Martech’s Magicians: Microns, Micronbox and µniverse (Part 11)


How can marketers measure success in the Martech 2.0 era? The Martech 1.0 had the Net Promoter Score (NPS). What are similar metrics for Martech 2.0? There are three metrics we can consider: hooked score, reacquisition ratio, and earned growth rate.

Hooked score: As we discussed earlier, one of the key objectives is to win the transaction upstream game. This means focusing on attention, engagement and habits. A simple way to measure this is to track all the actions that a customer does with the brand communications and properties. Add 1 point for every open and click done by customers over the past 30 days to arrive at the Hooked score. The higher the score, the greater the attention. This can then be correlated with transactions and the forward-looking customer lifetime value (CLV). The Hooked score is a simple metric and easy to track. The software for doing it already exists. Email opens and clicks are already tracked, SMS and push notifications clicks can be tracked via custom links. Code on the website and in the app can track the actions. What’s missing is the scoring. Brands can then even test if offering low or high atomic rewards changes user behaviour.

Reacquisition ratio: My belief is that a third of all acquisition is actually reacquisition. No brand that I have spoken to is actually tracking this. It is not difficult to track. For every new paid acquisition, a brand needs to simply look at its database and see if that email ID or mobile number was in the customer database. The reacquisition ratio is the number of reacquired churned customers to the total acquisitions being done. The higher the number, the greater the waste. Brands should then use reactivation techniques as an alternative to reacquisition via ad platforms.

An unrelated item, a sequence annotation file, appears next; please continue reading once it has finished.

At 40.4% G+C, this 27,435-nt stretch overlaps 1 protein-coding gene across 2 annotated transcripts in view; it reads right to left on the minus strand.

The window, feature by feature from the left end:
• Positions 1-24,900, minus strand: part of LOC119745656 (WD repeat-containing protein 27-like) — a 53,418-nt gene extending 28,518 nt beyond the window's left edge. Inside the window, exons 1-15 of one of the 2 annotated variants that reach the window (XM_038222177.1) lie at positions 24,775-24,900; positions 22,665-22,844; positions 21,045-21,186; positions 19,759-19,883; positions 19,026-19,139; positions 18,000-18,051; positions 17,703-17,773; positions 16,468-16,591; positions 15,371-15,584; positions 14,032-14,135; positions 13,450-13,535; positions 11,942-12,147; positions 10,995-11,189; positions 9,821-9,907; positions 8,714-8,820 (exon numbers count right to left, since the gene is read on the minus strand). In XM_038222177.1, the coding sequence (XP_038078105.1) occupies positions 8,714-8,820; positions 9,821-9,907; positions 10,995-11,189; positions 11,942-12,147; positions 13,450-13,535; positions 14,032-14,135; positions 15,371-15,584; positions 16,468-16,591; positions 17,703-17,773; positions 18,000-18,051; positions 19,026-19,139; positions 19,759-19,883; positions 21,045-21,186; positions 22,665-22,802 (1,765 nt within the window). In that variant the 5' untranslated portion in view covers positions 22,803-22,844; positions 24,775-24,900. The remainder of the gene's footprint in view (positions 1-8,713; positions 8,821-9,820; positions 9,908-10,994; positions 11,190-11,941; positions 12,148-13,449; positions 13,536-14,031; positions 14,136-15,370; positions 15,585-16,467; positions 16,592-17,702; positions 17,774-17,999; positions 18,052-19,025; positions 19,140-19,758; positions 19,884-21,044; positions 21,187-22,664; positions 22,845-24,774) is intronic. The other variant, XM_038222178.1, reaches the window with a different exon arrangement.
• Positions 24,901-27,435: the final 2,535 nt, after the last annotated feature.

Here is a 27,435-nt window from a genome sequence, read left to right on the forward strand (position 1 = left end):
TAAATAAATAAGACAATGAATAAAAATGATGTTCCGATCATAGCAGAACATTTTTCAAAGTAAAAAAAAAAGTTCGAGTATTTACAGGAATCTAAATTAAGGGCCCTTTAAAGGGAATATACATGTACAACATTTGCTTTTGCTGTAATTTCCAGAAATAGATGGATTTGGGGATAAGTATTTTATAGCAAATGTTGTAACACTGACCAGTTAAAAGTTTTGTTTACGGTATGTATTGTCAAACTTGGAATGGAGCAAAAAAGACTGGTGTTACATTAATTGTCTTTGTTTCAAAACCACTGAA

Earned growth rate: This is an idea that combines the power of retention and referrals. It is mathematically represented as Net Revenue Retention + Earned New Customers (ENC) – 100. Reichheld, Darnell and Burns discuss this in a recent article in Harvard Business Review: “Once you have organized revenues by customer, you can determine your NRR. Simply tally this year’s revenues from customers who were with you last year, divide that amount by last year’s total revenues, and express that figure as a percentage. ENC is the percentage of spending from new customers you’ve earned through referrals (as opposed to bought through promotional channels).” They offer an example: “Company A’s revenues grew from $100 in 2020 to $130 during 2021, or 30%. In 2021 customers who were on the books in 2020 accounted for $85 of revenues. Some of them expanded their purchases by a total of $5, but that growth was more than offset by other customers who reduced purchases by a total of $20, resulting in an NRR of 85%. New customers accounted for $45 in revenues—$25 from earned new customers (referrals) and $20 from bought new customers. Adding the NRR (85%) and ENC (25%) and then subtracting 100% results in a 10% earned growth rate.”

Taken together, these three metrics are at the core of Martech 2.0 – they measure attention, retention, reactivation (or non-reacquisition), and referrals.

Published by

Rajesh Jain

An Entrepreneur based in Mumbai, India.